Spider on the Web

Those of you who know Vickie and I pretty well know that we’re both fans of a science fiction author called Spider Robinson, mainly because his works are almost always (a) fun and (b) filled with honest to god hope for the future of our species. We’re not sure whether we’ve managed to successfully hip others to his work, but I’m hoping that those we’ve not managed to snare the interest of so far will get hooked on his weekly podcast called “Spider on the Web”. It’s a combination of readings from his books – Spider has a great, mellow speaking voice, and he even puts up several chapters of his professional audio recording of his latest book, Variable Star, a posthumous collaboration with Robert A. Heinlein – and some excellent music; he’s already hipped me to New Orleans sax player Breeze Cayolle, given me my first taste of John Coltrane and introduced his in-laws, who are bloody great musos too.

The main reason why I’m posting about Spider on the Web is because, in the closing of his February 2nd podcast, Spider makes an appeal to his audience. The Spider on the Web podcast is technically free, but as any Heinlein fan will tell you, there ain’t no such thing as a free lunch. Making a podcast, especially one with a regular schedule, takes time, and hosting it takes money, which he’s set up a PayPal donation system in the hopes of covering.

Once the overheads come out, though, Spider’s getting at the moment amount to $2 per hour of work he puts into the podcasts. Even though they’re a labour of love, Spider has to carefully manage his free vs. earnings time – in the writing industry, you’re either in the leagues of Stephen King, Tom Clancy and James Paterson or you’re broke, and $2 per hour means that he’s going to start winding Spider on the Web down after his Feb 16th podcast (yes, I know that’s effectively tomorrow – I only just heard all of his Feb 2 podcast today).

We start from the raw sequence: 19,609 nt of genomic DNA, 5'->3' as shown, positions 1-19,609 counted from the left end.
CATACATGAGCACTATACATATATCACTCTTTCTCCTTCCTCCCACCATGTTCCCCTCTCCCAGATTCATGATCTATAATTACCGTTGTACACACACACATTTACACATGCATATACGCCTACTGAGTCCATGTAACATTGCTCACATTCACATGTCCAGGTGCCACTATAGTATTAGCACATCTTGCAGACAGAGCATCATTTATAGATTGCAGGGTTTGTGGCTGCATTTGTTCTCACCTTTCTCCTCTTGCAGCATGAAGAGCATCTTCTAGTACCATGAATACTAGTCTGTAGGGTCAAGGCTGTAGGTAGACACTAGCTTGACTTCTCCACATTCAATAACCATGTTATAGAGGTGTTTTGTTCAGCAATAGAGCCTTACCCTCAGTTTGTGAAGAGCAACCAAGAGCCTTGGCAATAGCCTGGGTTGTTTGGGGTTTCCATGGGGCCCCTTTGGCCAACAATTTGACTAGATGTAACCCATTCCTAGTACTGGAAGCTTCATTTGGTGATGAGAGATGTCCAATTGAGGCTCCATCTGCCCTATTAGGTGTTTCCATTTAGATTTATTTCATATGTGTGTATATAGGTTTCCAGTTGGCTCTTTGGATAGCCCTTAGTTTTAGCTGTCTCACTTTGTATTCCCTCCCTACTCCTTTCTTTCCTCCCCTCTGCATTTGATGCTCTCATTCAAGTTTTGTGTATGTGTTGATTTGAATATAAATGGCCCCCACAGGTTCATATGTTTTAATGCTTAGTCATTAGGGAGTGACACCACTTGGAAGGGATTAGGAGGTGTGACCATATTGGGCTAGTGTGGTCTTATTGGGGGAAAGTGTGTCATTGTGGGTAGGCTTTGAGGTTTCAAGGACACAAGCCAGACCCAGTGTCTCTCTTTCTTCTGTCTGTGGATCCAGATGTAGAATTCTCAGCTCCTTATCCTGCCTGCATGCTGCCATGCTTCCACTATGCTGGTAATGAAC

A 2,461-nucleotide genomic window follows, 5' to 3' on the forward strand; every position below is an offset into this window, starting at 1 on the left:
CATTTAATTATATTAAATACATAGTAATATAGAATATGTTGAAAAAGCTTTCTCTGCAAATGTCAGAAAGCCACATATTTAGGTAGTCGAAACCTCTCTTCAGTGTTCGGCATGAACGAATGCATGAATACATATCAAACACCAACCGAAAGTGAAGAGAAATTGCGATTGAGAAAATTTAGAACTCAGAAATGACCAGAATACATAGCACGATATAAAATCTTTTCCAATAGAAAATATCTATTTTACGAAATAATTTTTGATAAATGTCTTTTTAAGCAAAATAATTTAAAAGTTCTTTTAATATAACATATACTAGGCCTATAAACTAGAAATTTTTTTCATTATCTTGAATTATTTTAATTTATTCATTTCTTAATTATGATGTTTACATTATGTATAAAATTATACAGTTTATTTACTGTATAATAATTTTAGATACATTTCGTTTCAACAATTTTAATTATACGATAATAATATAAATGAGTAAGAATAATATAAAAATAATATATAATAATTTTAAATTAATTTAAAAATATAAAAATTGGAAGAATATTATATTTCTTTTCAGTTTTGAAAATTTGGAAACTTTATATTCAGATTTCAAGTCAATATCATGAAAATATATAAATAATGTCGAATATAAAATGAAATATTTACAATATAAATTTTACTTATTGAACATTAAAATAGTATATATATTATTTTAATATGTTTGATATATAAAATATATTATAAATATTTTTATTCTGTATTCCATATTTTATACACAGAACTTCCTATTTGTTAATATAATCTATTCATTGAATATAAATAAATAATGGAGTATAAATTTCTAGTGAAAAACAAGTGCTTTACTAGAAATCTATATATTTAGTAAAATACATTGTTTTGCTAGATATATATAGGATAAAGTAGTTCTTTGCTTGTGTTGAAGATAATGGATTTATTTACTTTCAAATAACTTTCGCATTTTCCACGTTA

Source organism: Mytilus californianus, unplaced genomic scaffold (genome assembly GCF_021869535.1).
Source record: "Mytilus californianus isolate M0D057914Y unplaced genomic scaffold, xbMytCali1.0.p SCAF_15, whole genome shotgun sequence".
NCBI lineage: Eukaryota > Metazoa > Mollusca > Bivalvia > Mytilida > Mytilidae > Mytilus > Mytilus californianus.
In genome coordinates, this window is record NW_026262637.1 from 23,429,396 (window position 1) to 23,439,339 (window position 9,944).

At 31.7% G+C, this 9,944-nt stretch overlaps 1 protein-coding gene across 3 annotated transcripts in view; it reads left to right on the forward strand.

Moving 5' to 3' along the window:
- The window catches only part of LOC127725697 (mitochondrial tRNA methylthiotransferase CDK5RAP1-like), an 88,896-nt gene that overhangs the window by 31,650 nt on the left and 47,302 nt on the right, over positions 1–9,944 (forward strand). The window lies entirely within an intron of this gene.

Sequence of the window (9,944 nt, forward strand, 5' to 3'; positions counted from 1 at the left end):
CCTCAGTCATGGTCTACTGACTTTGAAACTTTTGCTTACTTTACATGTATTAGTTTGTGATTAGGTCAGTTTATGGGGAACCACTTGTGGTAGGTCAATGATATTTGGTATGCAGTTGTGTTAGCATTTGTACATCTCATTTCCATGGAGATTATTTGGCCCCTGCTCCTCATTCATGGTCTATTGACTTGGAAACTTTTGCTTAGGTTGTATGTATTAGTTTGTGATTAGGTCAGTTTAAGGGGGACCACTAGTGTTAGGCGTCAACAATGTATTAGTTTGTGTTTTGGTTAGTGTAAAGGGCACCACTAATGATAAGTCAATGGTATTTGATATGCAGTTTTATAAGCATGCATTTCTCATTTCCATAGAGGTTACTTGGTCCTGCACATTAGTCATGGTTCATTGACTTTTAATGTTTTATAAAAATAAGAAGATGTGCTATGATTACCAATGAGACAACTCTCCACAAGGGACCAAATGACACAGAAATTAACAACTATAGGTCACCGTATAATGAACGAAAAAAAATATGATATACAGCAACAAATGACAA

I’m not asking you to do something I wouldn’t myself: A few days before I heard Spider’s appeal I started up a $2 per month contribution via PayPal. It’s pretty much all Vickie and I can squeeze out of our budgets at the moment, and I know a lot of people on the board are in similar or worse circumstances, but if you can spare a few, could you chuck ’em Spider’s way, please?

If you have any question as to why, just download a couple of his podcasts, sit yourself somewhere comfy and listen; I heartily recommend #28, with its extract from Mindkiller, or #19, where he reads a couple of his articles from his newspaper column The Crazy Years, or #21, which features an eye-opening, up-waking, foot-tapping, joy-making number called “The Blackbird Special” by the New Orleans Jazz Ramblers (with Breeze Cayolle on sax). If our tastes are anything alike – and yes, yes, I know I have tastes that even my pack of friends considers odd, but trust me here – you’ll realise that Spider on the Web is worth your money.